An important piece of the heritable trait research New West Genetics is investigating includes the chemical profiles of the species. C. sativa is a chemically complex plant, containing many compounds, (over 400! (Atakan, 2012)). New West Genetics is focusing first on cannabinoids and terpenes.


Cannabinoids are a class of terpenoids (terpenes) which act on endogenous cannabinoid receptors located throughout the human body (Kreitzer and Stella 2009). These receptors are present in humans because the human body manufactures a similar class of cannabinoids known as the endocannabinoids (Pertwee et al. 2010). Because THC is the singular factor differentiating hemp and marijuana, alternative cannabinoids such as cannabidiol (CBD) are often present in higher ratios in hemp. New West’s goal is to breed the lowest possible THC content and has bred a zero THC variety.

Cannabinoid profile stability is an important issue in the hemp industry. Both hemp and high THC C. sativa producers are frequently forced to remove strains from their production systems due to deterioration of the “mother” plant from which they generate clones. (See FAQ’s – What’s the difference between a variety and a strain?). Our current R&D on the genetics of the pathways involved in cannabinoid biosynthesis allows us to consistently create varieties demonstrating high cannabinoid stability, even when grown across diverse and often stressed environments. In fact, in order to qualify for AOSCA certification, the Colorado Department of Agriculture tested our variety across regions of CO, and validated that NWG-ELITES’s® THC stayed stable in each locale.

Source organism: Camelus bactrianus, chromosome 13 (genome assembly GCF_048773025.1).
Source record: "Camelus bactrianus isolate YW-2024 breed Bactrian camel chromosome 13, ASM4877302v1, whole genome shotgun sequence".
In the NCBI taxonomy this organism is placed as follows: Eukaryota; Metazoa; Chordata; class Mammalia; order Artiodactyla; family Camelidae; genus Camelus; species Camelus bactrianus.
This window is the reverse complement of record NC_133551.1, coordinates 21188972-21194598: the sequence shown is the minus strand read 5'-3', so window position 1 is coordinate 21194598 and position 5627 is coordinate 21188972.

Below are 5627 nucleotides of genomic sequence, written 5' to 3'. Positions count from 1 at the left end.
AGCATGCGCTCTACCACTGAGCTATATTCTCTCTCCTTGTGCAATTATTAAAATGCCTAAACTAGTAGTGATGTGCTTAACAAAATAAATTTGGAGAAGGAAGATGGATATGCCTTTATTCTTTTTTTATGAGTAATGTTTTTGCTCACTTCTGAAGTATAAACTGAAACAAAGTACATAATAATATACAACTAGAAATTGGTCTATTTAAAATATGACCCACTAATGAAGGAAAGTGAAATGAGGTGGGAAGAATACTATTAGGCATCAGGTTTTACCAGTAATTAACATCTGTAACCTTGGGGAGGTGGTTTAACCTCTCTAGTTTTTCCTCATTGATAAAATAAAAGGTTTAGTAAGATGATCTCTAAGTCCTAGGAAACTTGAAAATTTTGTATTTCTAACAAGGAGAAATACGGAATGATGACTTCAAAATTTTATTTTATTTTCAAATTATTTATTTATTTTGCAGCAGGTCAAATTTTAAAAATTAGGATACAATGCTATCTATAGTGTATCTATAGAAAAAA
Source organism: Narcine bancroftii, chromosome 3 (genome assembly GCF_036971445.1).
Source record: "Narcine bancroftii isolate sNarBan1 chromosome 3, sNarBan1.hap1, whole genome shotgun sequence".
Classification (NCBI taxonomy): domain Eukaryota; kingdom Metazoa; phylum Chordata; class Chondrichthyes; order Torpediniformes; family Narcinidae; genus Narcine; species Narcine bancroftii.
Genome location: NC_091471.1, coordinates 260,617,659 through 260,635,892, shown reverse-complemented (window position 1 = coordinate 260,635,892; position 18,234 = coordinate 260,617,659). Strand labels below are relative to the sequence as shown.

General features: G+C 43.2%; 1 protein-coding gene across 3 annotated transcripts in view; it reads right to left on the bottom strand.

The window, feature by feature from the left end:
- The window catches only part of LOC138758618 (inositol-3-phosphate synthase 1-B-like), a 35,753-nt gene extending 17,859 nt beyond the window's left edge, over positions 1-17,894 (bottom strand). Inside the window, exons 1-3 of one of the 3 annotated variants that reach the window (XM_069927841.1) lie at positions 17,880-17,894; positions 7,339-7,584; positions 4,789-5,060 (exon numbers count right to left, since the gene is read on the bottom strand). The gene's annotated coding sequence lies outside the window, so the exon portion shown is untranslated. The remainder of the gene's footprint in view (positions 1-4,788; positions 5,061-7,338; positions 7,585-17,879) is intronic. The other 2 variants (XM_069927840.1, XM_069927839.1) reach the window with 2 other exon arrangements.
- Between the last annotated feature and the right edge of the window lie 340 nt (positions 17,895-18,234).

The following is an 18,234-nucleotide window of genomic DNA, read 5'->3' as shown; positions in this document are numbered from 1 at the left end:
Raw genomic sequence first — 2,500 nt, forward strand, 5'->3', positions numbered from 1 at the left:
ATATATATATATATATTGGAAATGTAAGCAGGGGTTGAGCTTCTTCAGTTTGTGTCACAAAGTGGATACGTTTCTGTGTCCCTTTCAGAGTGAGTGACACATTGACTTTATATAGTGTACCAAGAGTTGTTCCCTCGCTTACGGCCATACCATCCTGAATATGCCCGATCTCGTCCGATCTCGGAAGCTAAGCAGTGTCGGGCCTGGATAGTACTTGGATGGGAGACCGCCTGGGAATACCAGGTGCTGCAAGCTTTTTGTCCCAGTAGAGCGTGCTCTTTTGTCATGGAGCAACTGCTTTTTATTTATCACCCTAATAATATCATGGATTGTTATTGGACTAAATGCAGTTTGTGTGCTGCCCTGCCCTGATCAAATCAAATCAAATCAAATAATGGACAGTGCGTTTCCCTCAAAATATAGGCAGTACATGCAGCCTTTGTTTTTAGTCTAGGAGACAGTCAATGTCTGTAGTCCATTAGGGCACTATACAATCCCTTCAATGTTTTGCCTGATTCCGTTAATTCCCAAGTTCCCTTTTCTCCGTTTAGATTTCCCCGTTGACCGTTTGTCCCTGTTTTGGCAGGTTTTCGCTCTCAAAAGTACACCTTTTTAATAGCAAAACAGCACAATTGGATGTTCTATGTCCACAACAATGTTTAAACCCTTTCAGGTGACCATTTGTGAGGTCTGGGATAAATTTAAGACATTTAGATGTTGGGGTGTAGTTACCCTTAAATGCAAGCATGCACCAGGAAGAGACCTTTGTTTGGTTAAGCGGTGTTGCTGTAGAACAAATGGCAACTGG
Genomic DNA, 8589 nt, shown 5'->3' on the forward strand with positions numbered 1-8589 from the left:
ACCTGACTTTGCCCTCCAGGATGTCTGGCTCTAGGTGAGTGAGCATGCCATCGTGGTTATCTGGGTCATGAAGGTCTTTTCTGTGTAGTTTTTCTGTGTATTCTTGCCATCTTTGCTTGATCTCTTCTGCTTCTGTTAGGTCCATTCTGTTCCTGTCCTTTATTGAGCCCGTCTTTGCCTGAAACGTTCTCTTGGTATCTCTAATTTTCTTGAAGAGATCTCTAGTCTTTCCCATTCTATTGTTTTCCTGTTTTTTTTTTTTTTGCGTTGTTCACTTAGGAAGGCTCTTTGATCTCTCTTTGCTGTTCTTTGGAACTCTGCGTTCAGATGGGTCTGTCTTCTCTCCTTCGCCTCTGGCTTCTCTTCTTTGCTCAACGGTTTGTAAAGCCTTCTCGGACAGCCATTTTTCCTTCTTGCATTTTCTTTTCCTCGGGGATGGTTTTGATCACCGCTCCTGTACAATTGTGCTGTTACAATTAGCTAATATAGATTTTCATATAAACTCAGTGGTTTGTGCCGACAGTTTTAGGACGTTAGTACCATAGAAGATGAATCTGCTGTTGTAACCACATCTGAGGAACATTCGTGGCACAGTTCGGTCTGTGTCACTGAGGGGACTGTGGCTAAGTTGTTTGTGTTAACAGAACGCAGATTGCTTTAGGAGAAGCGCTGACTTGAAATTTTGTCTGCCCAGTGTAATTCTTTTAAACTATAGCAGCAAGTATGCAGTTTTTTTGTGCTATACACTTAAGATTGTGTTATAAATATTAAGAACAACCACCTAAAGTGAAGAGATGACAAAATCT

Breeding for stable cannabinoids that can be large-scale harvestable is another key element of our R&D program. The current production method for a bushy style plant, whether clonal or feminized seed, involves much hands-on treatment. Rooting the clones, encouraging seed germination, repotting, or hand harvesting are common practices. Below is a diagram of New West Genetics’ basic breeding strategy– we induce novel variation repeatedly over generations to create plants with both agronomic traits necessary to be uniform in the field, as well as plants with desired cannabinoid profiles.


Terpenes are a large class of volatile organic hydrocarbons. In plants, they function in many vital physiological processes including the plant’s response to environmental factors such as pathogen and photooxidative stresses (Tholl, 2006). Terpenes from hops (Humulus lupulus, the closest relative to C. sativa), such as myrcene and humulene, serve as major aromatic and flavor compounds in beer. C. sativa synthesizes significant amounts of many terpenes including myrcene and humulene. NWG is currently exploring the range of variation in hemp terpene profile across diverse hemp cultivars. This will lead to an understanding of their impacts on floral aromatic qualities and enable the next phase of genetics discovery which will employ quantitative genetics approaches enabled by modern sequencing technology.

Understanding the inheritance of hemp terpene ratios will enable us to more effectively create new varieties demonstrating novel terpene profiles. Varieties demonstrating these modified profiles will exhibit aromatic qualities similar to and different from, traditional hops varieties used in the brewing industry. This differentiation will provide an entirely new avenue of flavoring and aroma opportunities to beer makers in the rapidly evolving craft beer market.